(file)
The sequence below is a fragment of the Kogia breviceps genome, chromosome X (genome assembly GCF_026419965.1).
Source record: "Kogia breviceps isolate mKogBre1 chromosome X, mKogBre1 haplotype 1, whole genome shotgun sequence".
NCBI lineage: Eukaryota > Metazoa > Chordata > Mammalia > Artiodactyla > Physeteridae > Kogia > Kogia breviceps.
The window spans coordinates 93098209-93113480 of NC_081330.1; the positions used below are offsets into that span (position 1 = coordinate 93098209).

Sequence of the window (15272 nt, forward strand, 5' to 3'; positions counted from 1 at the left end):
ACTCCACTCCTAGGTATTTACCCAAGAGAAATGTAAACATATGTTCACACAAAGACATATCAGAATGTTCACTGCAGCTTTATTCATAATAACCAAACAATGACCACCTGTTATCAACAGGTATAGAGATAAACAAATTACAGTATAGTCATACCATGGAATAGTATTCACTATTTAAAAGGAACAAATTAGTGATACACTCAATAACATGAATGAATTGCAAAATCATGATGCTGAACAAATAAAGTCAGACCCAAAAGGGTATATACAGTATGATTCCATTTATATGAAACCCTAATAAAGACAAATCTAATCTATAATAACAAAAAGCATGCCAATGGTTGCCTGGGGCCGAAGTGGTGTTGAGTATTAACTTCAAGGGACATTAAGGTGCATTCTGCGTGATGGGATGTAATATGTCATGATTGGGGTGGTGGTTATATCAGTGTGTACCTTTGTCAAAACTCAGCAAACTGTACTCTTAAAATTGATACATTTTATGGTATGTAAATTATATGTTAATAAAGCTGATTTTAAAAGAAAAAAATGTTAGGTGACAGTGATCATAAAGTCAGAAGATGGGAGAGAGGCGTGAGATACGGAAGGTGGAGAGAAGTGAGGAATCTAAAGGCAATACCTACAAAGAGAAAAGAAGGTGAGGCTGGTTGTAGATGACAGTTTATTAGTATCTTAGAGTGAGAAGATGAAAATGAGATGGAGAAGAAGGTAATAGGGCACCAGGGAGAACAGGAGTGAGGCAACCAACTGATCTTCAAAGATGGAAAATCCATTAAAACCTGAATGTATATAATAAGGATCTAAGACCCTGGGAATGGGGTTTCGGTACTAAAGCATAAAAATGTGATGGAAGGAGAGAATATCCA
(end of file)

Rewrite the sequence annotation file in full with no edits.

The sequence below is a fragment of the Kogia breviceps genome, chromosome X (genome assembly GCF_026419965.1).
Source record: "Kogia breviceps isolate mKogBre1 chromosome X, mKogBre1 haplotype 1, whole genome shotgun sequence".
NCBI lineage: Eukaryota > Metazoa > Chordata > Mammalia > Artiodactyla > Physeteridae > Kogia > Kogia breviceps.
The window spans coordinates 93098209-93113480 of NC_081330.1; the positions used below are offsets into that span (position 1 = coordinate 93098209).

Sequence of the window (15272 nt, forward strand, 5' to 3'; positions counted from 1 at the left end):
ACTCCACTCCTAGGTATTTACCCAAGAGAAATGTAAACATATGTTCACACAAAGACATATCAGAATGTTCACTGCAGCTTTATTCATAATAACCAAACAATGACCACCTGTTATCAACAGGTATAGAGATAAACAAATTACAGTATAGTCATACCATGGAATAGTATTCACTATTTAAAAGGAACAAATTAGTGATACACTCAATAACATGAATGAATTGCAAAATCATGATGCTGAACAAATAAAGTCAGACCCAAAAGGGTATATACAGTATGATTCCATTTATATGAAACCCTAATAAAGACAAATCTAATCTATAATAACAAAAAGCATGCCAATGGTTGCCTGGGGCCGAAGTGGTGTTGAGTATTAACTTCAAGGGACATTAAGGTGCATTCTGCGTGATGGGATGTAATATGTCATGATTGGGGTGGTGGTTATATCAGTGTGTACCTTTGTCAAAACTCAGCAAACTGTACTCTTAAAATTGATACATTTTATGGTATGTAAATTATATGTTAATAAAGCTGATTTTAAAAGAAAAAAATGTTAGGTGACAGTGATCATAAAGTCAGAAGATGGGAGAGAGGCGTGAGATACGGAAGGTGGAGAGAAGTGAGGAATCTAAAGGCAATACCTACAAAGAGAAAAGAAGGTGAGGCTGGTTGTAGATGACAGTTTATTAGTATCTTAGAGTGAGAAGATGAAAATGAGATGGAGAAGAAGGTAATAGGGCACCAGGGAGAACAGGAGTGAGGCAACCAACTGATCTTCAAAGATGGAAAATCCATTAAAACCTGAATGTATATAATAAGGATCTAAGACCCTGGGAATGGGGTTTCGGTACTAAAGCATAAAAATGTGATGGAAGGAGAGAATATCCA